Customers want to message businesses, are they prepared?

5 March 2020

AUTHORED BY: Carlos Aragon

People’s need to communicate has driven a fast evolution of communication tools over the last 150 years. From messengers, to mail, and telegraphs, until the telephone made bi-directional human long-distance possible.

The convenience brought by the telephone quickly made it a great tool for customer engagement, but for a long time, it required a manual process.

In the 1960s, Automatic Call Distribution technology enabled the filtering of incoming calls and its routing to agents, paving the way for the contact center. Toll-free dialing removed another barrier for customers to reach a business (costly long-distance charges) and allowed a business to have the same number for all customers to use, regardless of city or state.

Automated Attendants and Interactive Voice Response features soon appeared to help obtain customer information and route incoming calls to the right agent.

Then, with the introduction of the World Wide Web (WWW) in 1991, and the first SMS text message sent in 1992, new channels opened for consumers to interact with businesses (such as email and web page forms), decreasing the reliance on voice. As SMS spread globally, consumers started to favor messaging as a way to interact with each other and expected the same from enterprises.

And it didn’t stop there, today new channels, such as social media, live online chat, and even video chat are widely used by consumers.

Messaging vs. Voice

Businesses find it challenging to keep up with these trends in order to remain competitive, but that doesn’t mean they should abandon voice, for it is still the primary method of customer engagement. It just depends on the situation. For example, someone involved in a minor fender bender in a busy road will not likely send an email to their towing company. The urgency of the situation requires something more immediate, and a call is more effective.

It’s hard to know, however, if voice is still the preferred method or if the current statistics are influenced by the large number of businesses that only provide a voice channel to their customers. Perhaps voice is being used when all other communication methods have failed.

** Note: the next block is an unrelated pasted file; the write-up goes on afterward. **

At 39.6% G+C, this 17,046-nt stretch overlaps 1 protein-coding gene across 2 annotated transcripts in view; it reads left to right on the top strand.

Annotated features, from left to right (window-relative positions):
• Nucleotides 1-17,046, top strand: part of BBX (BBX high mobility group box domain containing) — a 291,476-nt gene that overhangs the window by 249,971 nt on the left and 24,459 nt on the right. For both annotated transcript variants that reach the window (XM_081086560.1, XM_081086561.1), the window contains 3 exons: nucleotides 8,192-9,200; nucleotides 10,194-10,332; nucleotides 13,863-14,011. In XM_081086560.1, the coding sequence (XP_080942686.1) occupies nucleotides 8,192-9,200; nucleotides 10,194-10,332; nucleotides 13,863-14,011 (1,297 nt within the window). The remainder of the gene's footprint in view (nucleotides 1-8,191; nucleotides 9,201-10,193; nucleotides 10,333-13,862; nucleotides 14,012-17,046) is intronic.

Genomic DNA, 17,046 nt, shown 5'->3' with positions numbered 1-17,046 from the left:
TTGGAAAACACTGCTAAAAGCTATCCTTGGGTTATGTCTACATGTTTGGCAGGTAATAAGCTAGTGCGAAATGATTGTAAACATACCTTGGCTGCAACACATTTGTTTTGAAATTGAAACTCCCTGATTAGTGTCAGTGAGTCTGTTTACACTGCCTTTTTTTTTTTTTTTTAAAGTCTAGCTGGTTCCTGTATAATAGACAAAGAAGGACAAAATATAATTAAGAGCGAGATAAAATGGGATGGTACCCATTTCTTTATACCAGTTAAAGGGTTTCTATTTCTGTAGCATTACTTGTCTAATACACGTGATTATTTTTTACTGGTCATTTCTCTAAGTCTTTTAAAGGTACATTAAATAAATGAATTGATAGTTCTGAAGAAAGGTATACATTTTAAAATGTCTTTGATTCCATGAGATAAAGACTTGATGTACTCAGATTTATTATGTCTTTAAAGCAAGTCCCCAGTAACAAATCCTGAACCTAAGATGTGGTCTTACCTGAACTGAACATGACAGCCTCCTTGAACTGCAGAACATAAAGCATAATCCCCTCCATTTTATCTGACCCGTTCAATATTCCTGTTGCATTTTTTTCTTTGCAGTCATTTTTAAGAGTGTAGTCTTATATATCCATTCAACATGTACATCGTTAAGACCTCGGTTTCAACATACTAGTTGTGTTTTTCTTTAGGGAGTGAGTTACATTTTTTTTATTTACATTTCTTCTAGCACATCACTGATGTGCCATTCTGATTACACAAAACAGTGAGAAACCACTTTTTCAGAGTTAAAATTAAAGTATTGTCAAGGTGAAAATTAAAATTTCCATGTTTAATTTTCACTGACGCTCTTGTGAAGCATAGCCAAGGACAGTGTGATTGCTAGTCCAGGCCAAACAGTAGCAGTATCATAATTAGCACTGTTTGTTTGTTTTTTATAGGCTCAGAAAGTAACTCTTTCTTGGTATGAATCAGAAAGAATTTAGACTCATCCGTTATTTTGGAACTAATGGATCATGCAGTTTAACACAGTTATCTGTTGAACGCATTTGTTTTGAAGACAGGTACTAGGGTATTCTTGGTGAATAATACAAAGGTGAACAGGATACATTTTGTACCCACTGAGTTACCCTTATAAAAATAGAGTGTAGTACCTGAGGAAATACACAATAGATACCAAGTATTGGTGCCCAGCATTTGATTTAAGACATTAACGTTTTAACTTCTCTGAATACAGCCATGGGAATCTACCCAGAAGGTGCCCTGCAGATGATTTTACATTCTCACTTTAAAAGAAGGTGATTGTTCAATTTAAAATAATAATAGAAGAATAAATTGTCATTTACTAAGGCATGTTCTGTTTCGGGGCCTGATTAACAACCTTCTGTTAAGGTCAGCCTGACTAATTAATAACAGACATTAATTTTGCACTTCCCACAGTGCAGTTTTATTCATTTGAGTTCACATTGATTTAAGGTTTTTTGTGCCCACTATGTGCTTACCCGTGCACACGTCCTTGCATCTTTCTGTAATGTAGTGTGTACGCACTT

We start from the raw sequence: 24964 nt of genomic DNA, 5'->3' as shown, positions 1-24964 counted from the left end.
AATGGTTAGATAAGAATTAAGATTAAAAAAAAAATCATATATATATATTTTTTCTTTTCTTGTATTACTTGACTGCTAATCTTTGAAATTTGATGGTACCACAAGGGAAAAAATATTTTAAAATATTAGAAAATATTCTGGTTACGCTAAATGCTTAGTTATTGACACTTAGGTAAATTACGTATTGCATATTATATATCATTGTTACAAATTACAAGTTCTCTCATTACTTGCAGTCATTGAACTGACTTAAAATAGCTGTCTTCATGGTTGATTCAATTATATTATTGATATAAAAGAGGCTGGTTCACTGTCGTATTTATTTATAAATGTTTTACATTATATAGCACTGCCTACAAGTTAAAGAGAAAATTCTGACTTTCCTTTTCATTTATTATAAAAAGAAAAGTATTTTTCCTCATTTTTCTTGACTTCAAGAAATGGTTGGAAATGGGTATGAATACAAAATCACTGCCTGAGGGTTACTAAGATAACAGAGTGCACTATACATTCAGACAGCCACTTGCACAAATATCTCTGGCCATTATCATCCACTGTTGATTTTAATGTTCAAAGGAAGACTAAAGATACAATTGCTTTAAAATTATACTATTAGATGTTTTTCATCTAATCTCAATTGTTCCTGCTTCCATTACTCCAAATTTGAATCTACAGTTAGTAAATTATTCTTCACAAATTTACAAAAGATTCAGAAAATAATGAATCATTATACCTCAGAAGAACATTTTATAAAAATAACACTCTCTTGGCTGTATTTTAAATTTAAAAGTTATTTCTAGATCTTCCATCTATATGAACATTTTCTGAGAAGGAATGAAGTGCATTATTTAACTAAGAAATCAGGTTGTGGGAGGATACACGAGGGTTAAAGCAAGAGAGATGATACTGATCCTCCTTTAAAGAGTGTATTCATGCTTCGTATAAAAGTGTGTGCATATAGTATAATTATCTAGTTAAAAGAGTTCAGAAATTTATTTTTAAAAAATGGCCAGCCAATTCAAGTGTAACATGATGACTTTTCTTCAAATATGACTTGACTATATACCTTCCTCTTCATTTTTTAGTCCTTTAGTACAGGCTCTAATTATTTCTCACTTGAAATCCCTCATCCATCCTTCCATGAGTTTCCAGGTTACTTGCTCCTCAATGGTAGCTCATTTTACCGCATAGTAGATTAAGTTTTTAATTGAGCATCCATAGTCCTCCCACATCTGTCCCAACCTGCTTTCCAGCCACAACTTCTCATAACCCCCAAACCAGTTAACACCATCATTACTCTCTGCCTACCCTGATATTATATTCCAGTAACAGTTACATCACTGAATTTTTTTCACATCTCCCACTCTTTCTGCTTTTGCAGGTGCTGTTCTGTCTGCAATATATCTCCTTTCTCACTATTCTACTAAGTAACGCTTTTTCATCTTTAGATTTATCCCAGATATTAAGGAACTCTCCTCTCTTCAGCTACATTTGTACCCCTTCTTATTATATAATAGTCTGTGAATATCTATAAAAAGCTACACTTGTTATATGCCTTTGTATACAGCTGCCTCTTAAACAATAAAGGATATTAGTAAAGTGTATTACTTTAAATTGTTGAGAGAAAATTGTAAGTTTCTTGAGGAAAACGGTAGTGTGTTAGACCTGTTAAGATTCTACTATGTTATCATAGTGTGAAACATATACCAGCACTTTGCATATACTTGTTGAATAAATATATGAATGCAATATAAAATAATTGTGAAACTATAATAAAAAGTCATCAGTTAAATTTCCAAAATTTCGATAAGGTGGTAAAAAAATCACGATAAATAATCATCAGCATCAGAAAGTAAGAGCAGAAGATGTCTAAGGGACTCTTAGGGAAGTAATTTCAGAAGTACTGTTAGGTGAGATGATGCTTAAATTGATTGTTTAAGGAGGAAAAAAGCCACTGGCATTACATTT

Some reasons why consumers may prefer a different channel other than voice:

  • Voice requires dedicated attention. Text-based methods (SMS, email, and webchat) are less disruptive.
  • Voice is less private. Where others can hear the customer, exchanging delicate information over text is preferable.
  • Spoken words are harder to remember, but a written conversation leaves a trail that customers can review.

Omnichannel Is the Way Forward

Businesses need to provide additional contact avenues to adapt to consumer preferences[i] if they want to remain competitive.

Younger customers rely more on messaging. Americans over 55 years of age send about 16 text messages per day, on average, those between 18 and 24 years old send 128, eight times.[ii] For Americans under 50, text messaging has surpassed voice as the primary communication method.[iii]

Consumers have incredible flexibility to communicate thanks to technology and are expecting to contact a business using their channel of choice, not the one chosen by the business.

Omni channel customer engagement solutions such as Mavenir’s Mobile Business Contact can provide a fast and easy to implement solution to this challenge.

[i] Customer Contact Week Market Study: The Future of the Contact Center in 2019
[ii] Simple Texting, 2019
[iii] TextMagic, 2019

Carlos Aragon
Carlos Aragon
Carlos Aragon
Senior Director of Enterprise Solutions Marketing at Mavenir. He has extensive experience with real time communications, mobile and fixed-line Unified Communication (UC) services, UC as a Service and WebRTC as well as in-depth knowledge of related user experience fields such as video production and animation.

Carlos has two decades of experience in telecommunications, starting his career in a technical support engineering role for Ericsson; supporting 2G/3G switching, intelligent networks and GPRS. In 2000 he joined Nortel, where he held pre-sales and global product marketing responsibilities for Wireless Packet Core and, later, Multimedia Applications. In 2010 Carlos transferred to GENBAND as part of their Nortel acquisition (and then Ribbon Communications as part of their merger with Sonus Networks), where he had marketing responsibilities for Cloud and Platform-as-a-Service offers. In 2018 Carlos joined the Mavenir team to help mobile network operators provide innovative solutions for the enterprise of the future.

Carlos Aragon holds a bachelor's degree in telecommunications engineering from Universidad Politécnica de Madrid.